Which is fastest: filter(), list comprehension, or .count()?
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Counting the number of times a value exists within a list is a common task, whether you?re counting the number of failed checklist items, students who passed a test, or even a red candy pieces.
As with most things in programming, there are many ways to solve the same problem. We?re going to take a look at three different options: list comprehension, filter(), and the count() method.
Here are two-sentence overviews of each and why they are included.
- List comprehension: Data comprehensions are a hallmark trait of Python that enable the use of functions, if logic, and even nested iteration to define a list. When you?re trying to think Pythonic, your brain tends to ask the question, ?Can I do this with comprehensions??
- The filter() function: The filter() function?a method in many other popular languages?is a universal implementation that queries each item with an expression and only keeps those that evaluate to true. If you?re coming from another language, you?re probably familiar with this method, and therefore, it surfaces as an option.
- The .count() Method: As filter is a built-in method for other languages, Python lists have the .count() method built-in. Often times it?s in our nature to problem-solve; however, it?s worthwhile looking to see what?s readily available.
How To Count the Occurrences in a Python List
Using list comprehension
List comprehension is a shorthand technique for creating a new list. In Python, we?re able to embed a for loop as well as a conditional if expression inside of the square brackets to form our new array.
What we?ll be doing is setting our expression to only include the item we?re looking for while looping through our original list. Then once we have our filtered list, we use the len() function to get our count.
numbers = [1,1,2,4,5,3,2,1,6,3,1,6]sixes = [ number for number in numbers if number == 6]count_sixes = len(sixes)
Notice I split up the list comprehension into multiple lines for clarity. The first line is our temporary variable name. Since we?re not modifying the value, nothing special happens here. The second line is the for loop that?ll assign each item in numbers to the temporary variable number. The third line is our condition that?ll determine which items in the list are included.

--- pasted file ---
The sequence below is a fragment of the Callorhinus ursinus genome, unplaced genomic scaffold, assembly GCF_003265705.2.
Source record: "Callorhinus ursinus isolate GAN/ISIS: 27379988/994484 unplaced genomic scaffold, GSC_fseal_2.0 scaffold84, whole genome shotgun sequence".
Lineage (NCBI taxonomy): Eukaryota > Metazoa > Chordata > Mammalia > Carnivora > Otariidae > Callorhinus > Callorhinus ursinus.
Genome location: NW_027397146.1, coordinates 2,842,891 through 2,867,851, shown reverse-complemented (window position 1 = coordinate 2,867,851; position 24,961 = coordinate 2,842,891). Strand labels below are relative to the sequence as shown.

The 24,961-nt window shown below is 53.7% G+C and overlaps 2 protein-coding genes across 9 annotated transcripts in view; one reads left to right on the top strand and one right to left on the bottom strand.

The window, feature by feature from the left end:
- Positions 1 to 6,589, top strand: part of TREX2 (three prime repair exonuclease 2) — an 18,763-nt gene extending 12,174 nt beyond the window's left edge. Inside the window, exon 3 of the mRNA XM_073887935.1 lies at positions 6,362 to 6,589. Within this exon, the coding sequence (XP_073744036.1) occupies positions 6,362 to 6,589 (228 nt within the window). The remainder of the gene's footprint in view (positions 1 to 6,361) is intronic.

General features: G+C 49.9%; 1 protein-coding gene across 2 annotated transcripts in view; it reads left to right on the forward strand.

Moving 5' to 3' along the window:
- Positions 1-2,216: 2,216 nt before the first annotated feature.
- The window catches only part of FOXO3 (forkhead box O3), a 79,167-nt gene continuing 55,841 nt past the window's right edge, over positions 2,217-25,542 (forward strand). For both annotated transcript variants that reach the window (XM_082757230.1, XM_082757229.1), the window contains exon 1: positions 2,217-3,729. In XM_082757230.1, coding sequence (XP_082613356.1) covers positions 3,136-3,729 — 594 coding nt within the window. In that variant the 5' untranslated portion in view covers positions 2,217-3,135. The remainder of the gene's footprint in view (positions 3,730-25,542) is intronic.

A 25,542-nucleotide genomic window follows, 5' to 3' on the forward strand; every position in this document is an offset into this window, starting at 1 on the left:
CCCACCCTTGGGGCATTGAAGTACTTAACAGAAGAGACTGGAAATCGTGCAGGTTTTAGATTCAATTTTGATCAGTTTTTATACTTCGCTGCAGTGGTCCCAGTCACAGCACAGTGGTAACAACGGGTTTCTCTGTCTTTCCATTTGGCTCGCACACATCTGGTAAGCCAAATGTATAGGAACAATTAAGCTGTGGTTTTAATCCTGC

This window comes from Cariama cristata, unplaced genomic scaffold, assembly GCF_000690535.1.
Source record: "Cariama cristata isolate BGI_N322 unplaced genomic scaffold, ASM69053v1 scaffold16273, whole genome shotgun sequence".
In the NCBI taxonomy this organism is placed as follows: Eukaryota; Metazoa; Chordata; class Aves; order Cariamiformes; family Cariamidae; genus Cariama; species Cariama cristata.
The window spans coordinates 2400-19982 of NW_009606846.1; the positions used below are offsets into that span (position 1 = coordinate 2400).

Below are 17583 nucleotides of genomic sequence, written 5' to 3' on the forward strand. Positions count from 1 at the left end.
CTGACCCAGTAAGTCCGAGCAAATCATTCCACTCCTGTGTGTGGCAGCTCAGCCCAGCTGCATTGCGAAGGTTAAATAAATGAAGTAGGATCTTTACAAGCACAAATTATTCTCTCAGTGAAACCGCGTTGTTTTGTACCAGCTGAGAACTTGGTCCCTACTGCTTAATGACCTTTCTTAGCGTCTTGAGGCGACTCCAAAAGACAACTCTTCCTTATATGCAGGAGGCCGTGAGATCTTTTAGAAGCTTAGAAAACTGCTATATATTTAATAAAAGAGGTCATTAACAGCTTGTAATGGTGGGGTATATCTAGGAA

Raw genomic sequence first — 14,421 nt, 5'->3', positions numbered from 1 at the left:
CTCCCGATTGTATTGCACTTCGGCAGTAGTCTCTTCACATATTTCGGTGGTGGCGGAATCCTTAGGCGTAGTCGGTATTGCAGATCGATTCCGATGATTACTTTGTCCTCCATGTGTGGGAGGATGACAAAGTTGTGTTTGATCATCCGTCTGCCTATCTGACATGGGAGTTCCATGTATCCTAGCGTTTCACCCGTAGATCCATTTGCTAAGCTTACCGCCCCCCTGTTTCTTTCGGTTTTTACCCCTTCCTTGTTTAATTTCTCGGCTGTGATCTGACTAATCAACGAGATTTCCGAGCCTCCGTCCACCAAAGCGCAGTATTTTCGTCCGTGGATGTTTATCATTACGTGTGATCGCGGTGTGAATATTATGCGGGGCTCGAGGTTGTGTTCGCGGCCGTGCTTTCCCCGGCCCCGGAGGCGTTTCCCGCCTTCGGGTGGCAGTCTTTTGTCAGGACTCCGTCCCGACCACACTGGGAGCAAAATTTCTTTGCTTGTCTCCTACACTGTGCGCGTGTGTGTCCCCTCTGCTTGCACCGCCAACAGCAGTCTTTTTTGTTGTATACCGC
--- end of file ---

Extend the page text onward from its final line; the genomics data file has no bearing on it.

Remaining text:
Using the filter() function
The filter() function will take two arguments: a function and a sequence. The sequence will be our list, and the function is going to be a lambda expression, which is a single-line anonymous expression ? similar to an anonymous function.
numbers = [1,1,2,4,5,3,2,1,6,3,1,6]sixes = list(filter(lambda number: number == 6, numbers))count_sixes = len(sixes)
The lambda expression shares many similarities to the list comprehension example. To be clear on its syntax, the temporary variable is defined after the lambda keyword and before the colon. The expression follows afterward, and only values which evaluate to True will be included in our filter.
It?s also important to recognize the filter() function returns a filter object. Thus, we need to coerce its return into a list and then determine the length.
Using the .count() list method
The .count() method is built-in to the list class, and unlike list expressions and filter(), we won?t be using an expression here. To use .count(), all you need to do is pass the value to match within the parentheses.
numbers = [1,1,2,4,5,3,2,1,6,3,1,6]count_sixes = numbers.count(6)
Super simple. It?s these types of native methods that many who dive in before reading the manual miss out on.
Determining the Fastest Technique
To test which technique is the fastest, I put together a simple test script that created a list of 1,000,000 random integers from 1 to 100,000 ? as well as a search value that?s also between 1 and 100,000.
The time for each method will be recorded, and this scenario will run 10 times. At the end, the average time for each technique will be used to compare.
from random import randintimport timecount_time = list_time = filter_time = for _ in range(0,10): numbers = [randint(1,100000) for _ in range(0,1000000)] search = randint(1,1000000) count_start = time.time() count_matches = numbers.count(search) count_time.append(time.time() – count_start) list_start = time.time() list_matches = len([x for x in numbers if x == search]) list_time.append(time.time() – list_start) filter_start = time.time() filter_matches = len(list( filter(lambda x: x == search, numbers) )) filter_time.append(time.time() – filter_start)print(sum(count_time)/len(count_time))print(sum(list_time)/len(list_time))print(sum(filter_time)/len(filter_time))
The results of the speed test were as follows:
- Count method: 0.018813681602478028
- Filter function: 0.03895139694213867
- List comprehension: 0.09621889591217041
None of the three techniques were particularly slow, but the .count() method was far and away the best performer. Additionally, coming in second place, the filter() function was closer to the speed of count than it was to list comprehension.
Given that .count() is not only the fastest but the easiest to read and shortest to write, I believe it?s objectively superior to the other two options for analogous use cases.